The primary service of the Office of General Counsel is to identify and fulfill the legal needs of the Department of Veterans Affairs. Its goal is to ensure the just and faithful execution of the laws, regulations and policies that the Secretary has responsibility for administrating thereby allowing the department to fulfill its mission of service to our veterans. Another major professional responsibility for the Office of General Counsel is the administration of claims arising under the Federal Tort Claims Act.
The Handbook and Directive 0700 are publications of the Department of Defense Affairs Office and provide policy outlines such as conducting an administrative investigation within the Department of Veterans Affairs. This book has documented procedures to be followed in order to conduct such an investigation that is in line with the policies of the Directive. One example would be the use of the No Fear Act, which protects veterans and employees from any form of discrimination or retaliation if one is a whistleblower.
Of significant importance is the Integrated Disability Evaluation System, otherwise known as IDES. It is through IDES that soldiers obtain legal counsel that helps them navigate through the Medical Evaluation Board and the Physical Evaluation Board. Without legal counsel, this is certainly a difficult task to complete. This system consists of a multitude of attorneys as well as paralegals, and provides counsel for the MEB and PEB stages of their case. There are also other supporting staff in the headquarters section of the organization should the need arise.
An important aspect of the soldiers’ disability process is that there are no lawyers on the “other side.” In spite of the fact that there are no attorneys on the opposite side, attorneys that represent soldiers regarding disability status and evaluation are still bound by a stringent code of confidentiality and representing the wishes of their client. They must keep a client’s personal and health information strictly confidential. OSC personnel exist solely to represent the soldier/client. They definitely do not represent the soldier’s command nor the military hospital.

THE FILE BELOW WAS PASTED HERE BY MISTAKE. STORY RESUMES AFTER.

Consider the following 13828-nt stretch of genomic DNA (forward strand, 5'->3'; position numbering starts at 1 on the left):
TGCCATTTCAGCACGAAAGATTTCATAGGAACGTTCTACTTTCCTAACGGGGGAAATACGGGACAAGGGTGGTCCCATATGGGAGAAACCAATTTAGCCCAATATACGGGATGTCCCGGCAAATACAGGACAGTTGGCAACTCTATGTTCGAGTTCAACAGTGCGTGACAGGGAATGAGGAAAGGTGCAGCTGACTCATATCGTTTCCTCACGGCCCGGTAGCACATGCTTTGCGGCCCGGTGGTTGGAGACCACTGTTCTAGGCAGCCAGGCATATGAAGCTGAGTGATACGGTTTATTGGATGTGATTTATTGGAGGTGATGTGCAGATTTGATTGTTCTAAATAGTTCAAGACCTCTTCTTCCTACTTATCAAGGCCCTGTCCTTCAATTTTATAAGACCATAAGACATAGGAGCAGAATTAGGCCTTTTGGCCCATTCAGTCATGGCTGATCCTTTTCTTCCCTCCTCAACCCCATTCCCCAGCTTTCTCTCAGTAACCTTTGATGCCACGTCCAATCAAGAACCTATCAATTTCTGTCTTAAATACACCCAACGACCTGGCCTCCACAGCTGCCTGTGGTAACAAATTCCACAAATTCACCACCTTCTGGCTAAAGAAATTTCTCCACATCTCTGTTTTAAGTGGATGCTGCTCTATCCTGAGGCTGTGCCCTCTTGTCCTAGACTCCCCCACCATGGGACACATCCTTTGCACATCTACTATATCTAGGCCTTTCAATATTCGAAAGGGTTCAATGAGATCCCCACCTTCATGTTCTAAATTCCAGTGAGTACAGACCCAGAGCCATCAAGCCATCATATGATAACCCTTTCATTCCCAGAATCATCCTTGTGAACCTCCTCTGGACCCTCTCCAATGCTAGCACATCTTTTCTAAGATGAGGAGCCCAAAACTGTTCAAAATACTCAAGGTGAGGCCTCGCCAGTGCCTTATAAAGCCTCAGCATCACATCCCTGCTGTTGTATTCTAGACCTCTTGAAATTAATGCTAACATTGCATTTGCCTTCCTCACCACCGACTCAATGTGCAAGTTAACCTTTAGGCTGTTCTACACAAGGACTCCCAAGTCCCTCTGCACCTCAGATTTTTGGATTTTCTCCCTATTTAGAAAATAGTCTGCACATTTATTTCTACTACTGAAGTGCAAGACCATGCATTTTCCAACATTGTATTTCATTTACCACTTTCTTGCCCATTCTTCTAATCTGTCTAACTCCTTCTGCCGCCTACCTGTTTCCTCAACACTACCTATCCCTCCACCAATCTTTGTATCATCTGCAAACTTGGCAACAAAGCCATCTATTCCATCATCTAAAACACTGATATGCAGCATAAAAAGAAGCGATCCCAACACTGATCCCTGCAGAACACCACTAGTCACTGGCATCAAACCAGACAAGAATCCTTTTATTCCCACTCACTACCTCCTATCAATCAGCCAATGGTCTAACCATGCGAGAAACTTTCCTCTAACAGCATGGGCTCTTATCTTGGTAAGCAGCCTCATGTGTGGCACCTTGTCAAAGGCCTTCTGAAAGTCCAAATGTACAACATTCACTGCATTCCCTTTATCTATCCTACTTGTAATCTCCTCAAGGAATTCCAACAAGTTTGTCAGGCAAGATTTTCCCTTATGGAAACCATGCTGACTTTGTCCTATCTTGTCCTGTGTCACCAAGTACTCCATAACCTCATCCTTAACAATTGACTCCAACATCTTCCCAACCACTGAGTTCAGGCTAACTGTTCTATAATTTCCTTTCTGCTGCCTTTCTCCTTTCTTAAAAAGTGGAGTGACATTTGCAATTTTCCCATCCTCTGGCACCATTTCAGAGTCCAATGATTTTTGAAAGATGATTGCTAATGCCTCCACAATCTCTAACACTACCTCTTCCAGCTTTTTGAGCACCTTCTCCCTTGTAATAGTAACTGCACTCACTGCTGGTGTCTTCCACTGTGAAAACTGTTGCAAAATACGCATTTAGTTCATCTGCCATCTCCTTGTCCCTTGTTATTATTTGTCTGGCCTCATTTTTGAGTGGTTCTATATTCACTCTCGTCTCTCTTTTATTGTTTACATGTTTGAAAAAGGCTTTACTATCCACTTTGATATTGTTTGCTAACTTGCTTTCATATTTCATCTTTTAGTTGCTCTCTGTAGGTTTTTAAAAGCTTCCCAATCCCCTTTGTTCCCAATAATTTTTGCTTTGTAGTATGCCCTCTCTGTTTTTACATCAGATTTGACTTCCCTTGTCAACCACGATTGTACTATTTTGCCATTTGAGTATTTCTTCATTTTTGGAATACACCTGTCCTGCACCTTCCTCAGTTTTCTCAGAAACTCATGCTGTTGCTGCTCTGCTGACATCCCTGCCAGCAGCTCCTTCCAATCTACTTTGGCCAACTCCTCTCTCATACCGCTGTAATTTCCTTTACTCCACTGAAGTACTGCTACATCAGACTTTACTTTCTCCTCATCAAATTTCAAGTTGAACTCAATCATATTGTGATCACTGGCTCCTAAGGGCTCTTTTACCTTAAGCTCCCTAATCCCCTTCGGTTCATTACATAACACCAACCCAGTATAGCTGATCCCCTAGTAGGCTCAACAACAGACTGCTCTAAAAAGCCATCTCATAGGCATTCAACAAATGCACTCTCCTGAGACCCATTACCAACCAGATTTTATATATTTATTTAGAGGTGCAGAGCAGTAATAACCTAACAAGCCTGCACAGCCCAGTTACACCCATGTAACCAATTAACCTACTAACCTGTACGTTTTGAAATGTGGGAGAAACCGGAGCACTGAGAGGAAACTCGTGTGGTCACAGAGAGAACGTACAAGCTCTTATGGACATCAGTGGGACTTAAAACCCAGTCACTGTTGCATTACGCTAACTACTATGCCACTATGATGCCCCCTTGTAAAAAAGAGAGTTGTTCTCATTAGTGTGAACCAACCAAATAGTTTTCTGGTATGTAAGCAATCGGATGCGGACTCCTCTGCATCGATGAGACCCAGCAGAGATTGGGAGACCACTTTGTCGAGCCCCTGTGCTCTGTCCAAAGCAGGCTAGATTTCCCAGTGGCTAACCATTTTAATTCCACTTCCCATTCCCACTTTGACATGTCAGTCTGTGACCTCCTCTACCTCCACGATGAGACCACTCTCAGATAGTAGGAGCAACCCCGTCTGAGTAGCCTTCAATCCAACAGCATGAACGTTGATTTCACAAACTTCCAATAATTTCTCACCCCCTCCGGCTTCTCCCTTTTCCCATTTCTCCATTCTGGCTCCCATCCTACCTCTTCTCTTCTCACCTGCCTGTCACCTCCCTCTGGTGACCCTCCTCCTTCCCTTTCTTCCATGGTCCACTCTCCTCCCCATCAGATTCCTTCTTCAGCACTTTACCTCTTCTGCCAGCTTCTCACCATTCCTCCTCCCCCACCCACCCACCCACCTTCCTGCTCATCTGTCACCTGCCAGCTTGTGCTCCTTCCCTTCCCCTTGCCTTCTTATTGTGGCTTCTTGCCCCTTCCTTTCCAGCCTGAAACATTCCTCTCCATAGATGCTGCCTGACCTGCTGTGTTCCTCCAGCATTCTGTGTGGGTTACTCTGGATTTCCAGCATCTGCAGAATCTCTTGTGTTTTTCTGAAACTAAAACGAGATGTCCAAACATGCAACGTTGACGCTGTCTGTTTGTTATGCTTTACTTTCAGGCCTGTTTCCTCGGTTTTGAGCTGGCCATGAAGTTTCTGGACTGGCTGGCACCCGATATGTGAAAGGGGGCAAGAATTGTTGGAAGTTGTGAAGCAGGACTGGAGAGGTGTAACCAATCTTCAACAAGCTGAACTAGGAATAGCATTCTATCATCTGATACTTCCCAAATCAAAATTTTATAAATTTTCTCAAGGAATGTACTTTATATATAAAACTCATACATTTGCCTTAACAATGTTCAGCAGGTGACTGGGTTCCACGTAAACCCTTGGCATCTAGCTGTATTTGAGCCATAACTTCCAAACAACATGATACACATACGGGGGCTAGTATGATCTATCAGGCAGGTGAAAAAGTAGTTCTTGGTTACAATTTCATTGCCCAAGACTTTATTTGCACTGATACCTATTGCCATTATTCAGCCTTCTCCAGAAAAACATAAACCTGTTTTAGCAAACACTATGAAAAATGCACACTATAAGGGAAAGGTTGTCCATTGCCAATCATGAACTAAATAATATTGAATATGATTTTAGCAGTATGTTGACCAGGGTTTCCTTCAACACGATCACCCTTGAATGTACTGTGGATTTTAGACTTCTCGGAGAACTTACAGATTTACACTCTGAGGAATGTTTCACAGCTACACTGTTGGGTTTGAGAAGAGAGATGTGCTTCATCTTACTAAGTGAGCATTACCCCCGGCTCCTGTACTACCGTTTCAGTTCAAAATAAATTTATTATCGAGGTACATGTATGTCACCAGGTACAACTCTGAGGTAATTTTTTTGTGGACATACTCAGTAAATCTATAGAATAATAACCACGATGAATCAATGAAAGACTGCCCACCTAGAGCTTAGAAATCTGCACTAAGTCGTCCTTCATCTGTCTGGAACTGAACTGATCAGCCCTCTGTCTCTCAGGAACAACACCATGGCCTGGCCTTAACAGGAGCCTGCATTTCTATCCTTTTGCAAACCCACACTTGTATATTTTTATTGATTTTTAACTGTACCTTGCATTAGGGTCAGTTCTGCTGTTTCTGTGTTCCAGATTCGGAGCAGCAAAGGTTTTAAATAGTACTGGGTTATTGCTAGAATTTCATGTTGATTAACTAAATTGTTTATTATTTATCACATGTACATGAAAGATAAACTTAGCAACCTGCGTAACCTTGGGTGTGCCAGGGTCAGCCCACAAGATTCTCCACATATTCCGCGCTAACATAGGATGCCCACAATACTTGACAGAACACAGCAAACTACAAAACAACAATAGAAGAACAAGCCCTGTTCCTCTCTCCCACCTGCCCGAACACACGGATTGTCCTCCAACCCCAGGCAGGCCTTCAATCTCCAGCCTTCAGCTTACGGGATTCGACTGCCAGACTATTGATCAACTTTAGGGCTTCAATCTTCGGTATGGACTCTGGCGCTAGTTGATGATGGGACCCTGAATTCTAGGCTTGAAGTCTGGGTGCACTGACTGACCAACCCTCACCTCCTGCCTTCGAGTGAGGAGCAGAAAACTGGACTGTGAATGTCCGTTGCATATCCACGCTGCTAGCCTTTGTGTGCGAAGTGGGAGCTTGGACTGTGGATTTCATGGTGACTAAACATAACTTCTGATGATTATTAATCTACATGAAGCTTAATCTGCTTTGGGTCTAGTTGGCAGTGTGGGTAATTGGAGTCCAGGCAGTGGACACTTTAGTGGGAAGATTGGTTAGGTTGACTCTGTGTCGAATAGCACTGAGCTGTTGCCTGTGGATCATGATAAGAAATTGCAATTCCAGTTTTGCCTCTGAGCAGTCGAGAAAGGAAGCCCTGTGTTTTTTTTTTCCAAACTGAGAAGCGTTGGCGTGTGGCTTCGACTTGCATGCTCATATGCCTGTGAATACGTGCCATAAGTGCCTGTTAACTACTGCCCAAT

There are three distinctive locations where soldiers should seek out the OSC. They are as follows:
- As soon as they are referred into a Medical Evaluation Board program
- When the soldier receives MDB finding
- When the soldier receives PEB findings, he or she should again schedule a consult with their SMEBC
These are the most critical times in a soldier’s case and OSC personnel are there to help during this time. OSC attorneys are encouraged to have open lines of communication so as to ensure a soldier’s interests are identified, and can lead to informal results that can benefit both the soldier and the Army while maintaining advocacy and representation of the soldier.
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